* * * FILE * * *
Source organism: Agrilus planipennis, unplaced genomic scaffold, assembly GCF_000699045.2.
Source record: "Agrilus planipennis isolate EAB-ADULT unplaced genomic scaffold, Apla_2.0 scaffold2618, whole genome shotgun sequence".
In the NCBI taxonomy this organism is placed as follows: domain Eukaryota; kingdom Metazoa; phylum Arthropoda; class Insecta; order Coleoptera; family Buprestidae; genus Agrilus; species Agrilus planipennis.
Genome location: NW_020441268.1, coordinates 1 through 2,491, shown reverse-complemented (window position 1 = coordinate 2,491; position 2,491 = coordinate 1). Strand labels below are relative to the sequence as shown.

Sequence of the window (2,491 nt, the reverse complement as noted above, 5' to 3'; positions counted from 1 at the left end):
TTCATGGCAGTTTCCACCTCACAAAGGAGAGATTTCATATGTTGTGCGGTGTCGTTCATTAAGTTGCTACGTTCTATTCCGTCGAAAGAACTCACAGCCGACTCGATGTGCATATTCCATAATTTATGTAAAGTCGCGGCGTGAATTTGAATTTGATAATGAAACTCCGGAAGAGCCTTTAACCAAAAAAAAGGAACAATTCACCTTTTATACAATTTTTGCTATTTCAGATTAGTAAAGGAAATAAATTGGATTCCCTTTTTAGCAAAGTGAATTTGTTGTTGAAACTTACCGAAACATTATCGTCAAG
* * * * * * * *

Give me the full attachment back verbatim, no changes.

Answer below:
Source organism: Agrilus planipennis, unplaced genomic scaffold, assembly GCF_000699045.2.
Source record: "Agrilus planipennis isolate EAB-ADULT unplaced genomic scaffold, Apla_2.0 scaffold2618, whole genome shotgun sequence".
In the NCBI taxonomy this organism is placed as follows: domain Eukaryota; kingdom Metazoa; phylum Arthropoda; class Insecta; order Coleoptera; family Buprestidae; genus Agrilus; species Agrilus planipennis.
Genome location: NW_020441268.1, coordinates 1 through 2,491, shown reverse-complemented (window position 1 = coordinate 2,491; position 2,491 = coordinate 1). Strand labels below are relative to the sequence as shown.

Sequence of the window (2,491 nt, the reverse complement as noted above, 5' to 3'; positions counted from 1 at the left end):
TTCATGGCAGTTTCCACCTCACAAAGGAGAGATTTCATATGTTGTGCGGTGTCGTTCATTAAGTTGCTACGTTCTATTCCGTCGAAAGAACTCACAGCCGACTCGATGTGCATATTCCATAATTTATGTAAAGTCGCGGCGTGAATTTGAATTTGATAATGAAACTCCGGAAGAGCCTTTAACCAAAAAAAAGGAACAATTCACCTTTTATACAATTTTTGCTATTTCAGATTAGTAAAGGAAATAAATTGGATTCCCTTTTTAGCAAAGTGAATTTGTTGTTGAAACTTACCGAAACATTATCGTCAAG